It’s the places, small in name, immense in value, that intrigue me.
Places like fens, and bogs, where the lives evolved within are rare.
Worlds unto themselves,
remnants from ages past--
these are true treasures to explore.
The Cranberry Glades sit high within the Allegheny mountains of the Monongahela National Forest, bounded as a bowl at an elevation that allows this rare community, resembling arctic tundra, to exist as far south as Pocahontas County, West Virginia.
Quiet pools of dark, water, lumps of felled trees at their edges, sprout glowing patches of marsh marigold and false hellebore, the pleated leaves playing with shadows on a bright and sunny late April morning.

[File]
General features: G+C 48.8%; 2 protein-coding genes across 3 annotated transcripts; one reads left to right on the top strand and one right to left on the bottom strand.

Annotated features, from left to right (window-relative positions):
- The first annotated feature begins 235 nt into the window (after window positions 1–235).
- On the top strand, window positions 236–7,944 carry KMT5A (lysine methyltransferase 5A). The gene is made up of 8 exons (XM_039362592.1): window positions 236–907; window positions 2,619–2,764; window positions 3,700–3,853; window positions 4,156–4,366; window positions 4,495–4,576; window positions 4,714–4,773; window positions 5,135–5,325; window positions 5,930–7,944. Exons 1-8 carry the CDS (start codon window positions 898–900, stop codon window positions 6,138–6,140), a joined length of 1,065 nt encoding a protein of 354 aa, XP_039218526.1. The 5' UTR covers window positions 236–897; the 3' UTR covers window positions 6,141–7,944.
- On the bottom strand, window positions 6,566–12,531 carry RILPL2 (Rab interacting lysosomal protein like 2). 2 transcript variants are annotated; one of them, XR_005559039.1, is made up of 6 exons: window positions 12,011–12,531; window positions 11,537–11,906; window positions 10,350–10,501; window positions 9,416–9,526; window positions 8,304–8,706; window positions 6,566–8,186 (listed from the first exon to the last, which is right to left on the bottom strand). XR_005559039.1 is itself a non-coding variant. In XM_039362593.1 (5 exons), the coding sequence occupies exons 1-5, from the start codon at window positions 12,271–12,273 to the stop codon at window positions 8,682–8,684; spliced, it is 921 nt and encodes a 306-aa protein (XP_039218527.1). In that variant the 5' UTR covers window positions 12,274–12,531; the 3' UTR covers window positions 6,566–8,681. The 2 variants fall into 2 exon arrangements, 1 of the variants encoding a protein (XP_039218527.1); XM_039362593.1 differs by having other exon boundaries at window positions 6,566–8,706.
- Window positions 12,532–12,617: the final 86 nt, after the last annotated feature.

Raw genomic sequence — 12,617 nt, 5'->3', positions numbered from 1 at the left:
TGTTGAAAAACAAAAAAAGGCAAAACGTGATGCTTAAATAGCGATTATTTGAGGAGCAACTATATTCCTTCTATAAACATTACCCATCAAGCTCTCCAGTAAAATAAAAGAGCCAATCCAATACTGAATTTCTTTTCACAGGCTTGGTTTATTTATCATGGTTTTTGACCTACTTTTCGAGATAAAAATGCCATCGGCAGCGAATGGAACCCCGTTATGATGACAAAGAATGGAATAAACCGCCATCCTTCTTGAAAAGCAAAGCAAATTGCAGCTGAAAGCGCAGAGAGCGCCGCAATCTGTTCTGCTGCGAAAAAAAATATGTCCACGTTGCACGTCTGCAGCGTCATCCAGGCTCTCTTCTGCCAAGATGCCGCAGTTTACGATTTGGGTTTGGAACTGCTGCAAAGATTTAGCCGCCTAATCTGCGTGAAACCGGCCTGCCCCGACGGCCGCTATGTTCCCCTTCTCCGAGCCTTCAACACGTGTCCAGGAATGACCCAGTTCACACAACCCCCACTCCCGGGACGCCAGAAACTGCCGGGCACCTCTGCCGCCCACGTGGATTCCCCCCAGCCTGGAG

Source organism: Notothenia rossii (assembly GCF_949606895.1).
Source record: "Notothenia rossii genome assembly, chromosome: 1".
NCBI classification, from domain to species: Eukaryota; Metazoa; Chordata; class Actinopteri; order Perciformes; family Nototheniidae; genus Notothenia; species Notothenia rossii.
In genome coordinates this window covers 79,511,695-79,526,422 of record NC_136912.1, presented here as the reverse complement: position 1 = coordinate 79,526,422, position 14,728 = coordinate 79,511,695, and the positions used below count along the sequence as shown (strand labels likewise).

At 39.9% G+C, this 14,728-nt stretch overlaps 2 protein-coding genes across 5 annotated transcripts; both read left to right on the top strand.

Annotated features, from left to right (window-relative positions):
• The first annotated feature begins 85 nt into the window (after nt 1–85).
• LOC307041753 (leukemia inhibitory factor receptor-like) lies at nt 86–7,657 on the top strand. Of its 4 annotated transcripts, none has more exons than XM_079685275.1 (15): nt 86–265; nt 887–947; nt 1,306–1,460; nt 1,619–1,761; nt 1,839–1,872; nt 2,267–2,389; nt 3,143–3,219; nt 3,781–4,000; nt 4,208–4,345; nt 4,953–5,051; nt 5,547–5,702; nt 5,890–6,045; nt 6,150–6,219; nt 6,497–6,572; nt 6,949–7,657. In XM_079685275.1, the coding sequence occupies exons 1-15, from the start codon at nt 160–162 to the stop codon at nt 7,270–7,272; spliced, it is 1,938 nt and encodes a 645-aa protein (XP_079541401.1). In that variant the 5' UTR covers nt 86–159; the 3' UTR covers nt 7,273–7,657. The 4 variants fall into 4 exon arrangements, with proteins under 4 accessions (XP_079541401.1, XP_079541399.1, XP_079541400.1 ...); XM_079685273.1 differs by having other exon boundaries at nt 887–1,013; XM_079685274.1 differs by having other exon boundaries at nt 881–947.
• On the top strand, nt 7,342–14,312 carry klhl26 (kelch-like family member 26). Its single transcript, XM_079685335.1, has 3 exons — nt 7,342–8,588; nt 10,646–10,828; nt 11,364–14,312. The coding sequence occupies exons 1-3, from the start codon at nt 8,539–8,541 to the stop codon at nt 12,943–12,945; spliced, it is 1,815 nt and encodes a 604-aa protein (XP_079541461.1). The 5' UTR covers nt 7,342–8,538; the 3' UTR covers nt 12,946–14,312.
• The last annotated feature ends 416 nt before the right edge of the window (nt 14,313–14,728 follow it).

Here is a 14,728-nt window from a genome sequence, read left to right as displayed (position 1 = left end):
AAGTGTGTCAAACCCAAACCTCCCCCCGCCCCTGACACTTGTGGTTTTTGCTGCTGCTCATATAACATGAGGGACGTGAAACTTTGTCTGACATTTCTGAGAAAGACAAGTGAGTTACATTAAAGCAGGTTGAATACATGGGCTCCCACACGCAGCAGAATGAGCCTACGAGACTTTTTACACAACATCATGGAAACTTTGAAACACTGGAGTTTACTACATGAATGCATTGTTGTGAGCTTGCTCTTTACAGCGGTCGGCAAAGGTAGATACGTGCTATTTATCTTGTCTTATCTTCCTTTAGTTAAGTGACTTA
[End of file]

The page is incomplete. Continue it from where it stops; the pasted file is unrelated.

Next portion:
From a boardwalk protecting the fragile, acidic ground beneath it, I watched as a small gray bird announced his territory’s edge—the sun on a bare branch from within the cover of dark evergreen, illuminating his raised golden crown.
And, minutes later, my first Blackburnian Warbler, throat glowing orange, the same thick green woods, home to him, too.
Golden mounds of carnivorous pitcher plants, dot the sun-filled plains.
Skunk cabbage unrolls its first small leaf.
And, soon wild orchids and sundew will be visible here.
For one day, we were all in one place.
Bloggers to the bog— treasures wonderfully remembered.
Nature Remains, Wrenaissance Reflections, Hasty Brook, Susan Gets Native, KatDoc's World, Sycamore Canyon, From the Faraway, Nearby, Mary's View